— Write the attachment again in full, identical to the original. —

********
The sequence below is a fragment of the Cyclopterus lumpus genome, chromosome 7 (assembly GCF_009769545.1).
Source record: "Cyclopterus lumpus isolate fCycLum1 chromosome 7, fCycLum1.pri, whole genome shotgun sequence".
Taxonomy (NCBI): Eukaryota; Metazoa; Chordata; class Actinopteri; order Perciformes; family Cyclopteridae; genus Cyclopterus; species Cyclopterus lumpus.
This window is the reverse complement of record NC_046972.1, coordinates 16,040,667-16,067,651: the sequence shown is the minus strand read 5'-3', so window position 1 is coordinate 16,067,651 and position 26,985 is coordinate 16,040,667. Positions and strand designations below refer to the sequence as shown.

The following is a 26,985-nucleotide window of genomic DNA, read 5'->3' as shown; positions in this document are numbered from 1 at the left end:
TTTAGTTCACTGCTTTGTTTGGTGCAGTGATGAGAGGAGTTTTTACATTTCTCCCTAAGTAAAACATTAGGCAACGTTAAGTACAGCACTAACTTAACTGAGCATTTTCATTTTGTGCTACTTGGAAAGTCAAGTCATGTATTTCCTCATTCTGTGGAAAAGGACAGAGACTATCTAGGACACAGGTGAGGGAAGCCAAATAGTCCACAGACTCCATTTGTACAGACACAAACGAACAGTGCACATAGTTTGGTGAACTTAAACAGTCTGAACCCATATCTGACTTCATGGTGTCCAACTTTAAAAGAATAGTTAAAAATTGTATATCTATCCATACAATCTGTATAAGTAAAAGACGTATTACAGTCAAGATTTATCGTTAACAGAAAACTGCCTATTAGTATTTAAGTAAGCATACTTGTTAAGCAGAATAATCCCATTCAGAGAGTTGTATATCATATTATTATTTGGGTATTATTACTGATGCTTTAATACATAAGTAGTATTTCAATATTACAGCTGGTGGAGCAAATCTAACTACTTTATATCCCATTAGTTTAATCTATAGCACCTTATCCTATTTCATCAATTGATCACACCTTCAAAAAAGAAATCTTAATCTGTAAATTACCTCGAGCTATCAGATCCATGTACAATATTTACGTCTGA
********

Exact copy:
The sequence below is a fragment of the Cyclopterus lumpus genome, chromosome 7 (assembly GCF_009769545.1).
Source record: "Cyclopterus lumpus isolate fCycLum1 chromosome 7, fCycLum1.pri, whole genome shotgun sequence".
Taxonomy (NCBI): Eukaryota; Metazoa; Chordata; class Actinopteri; order Perciformes; family Cyclopteridae; genus Cyclopterus; species Cyclopterus lumpus.
This window is the reverse complement of record NC_046972.1, coordinates 16,040,667-16,067,651: the sequence shown is the minus strand read 5'-3', so window position 1 is coordinate 16,067,651 and position 26,985 is coordinate 16,040,667. Positions and strand designations below refer to the sequence as shown.

The following is a 26,985-nucleotide window of genomic DNA, read 5'->3' as shown; positions in this document are numbered from 1 at the left end:
TTTAGTTCACTGCTTTGTTTGGTGCAGTGATGAGAGGAGTTTTTACATTTCTCCCTAAGTAAAACATTAGGCAACGTTAAGTACAGCACTAACTTAACTGAGCATTTTCATTTTGTGCTACTTGGAAAGTCAAGTCATGTATTTCCTCATTCTGTGGAAAAGGACAGAGACTATCTAGGACACAGGTGAGGGAAGCCAAATAGTCCACAGACTCCATTTGTACAGACACAAACGAACAGTGCACATAGTTTGGTGAACTTAAACAGTCTGAACCCATATCTGACTTCATGGTGTCCAACTTTAAAAGAATAGTTAAAAATTGTATATCTATCCATACAATCTGTATAAGTAAAAGACGTATTACAGTCAAGATTTATCGTTAACAGAAAACTGCCTATTAGTATTTAAGTAAGCATACTTGTTAAGCAGAATAATCCCATTCAGAGAGTTGTATATCATATTATTATTTGGGTATTATTACTGATGCTTTAATACATAAGTAGTATTTCAATATTACAGCTGGTGGAGCAAATCTAACTACTTTATATCCCATTAGTTTAATCTATAGCACCTTATCCTATTTCATCAATTGATCACACCTTCAAAAAAGAAATCTTAATCTGTAAATTACCTCGAGCTATCAGATCCATGTACAATATTTACGTCTGA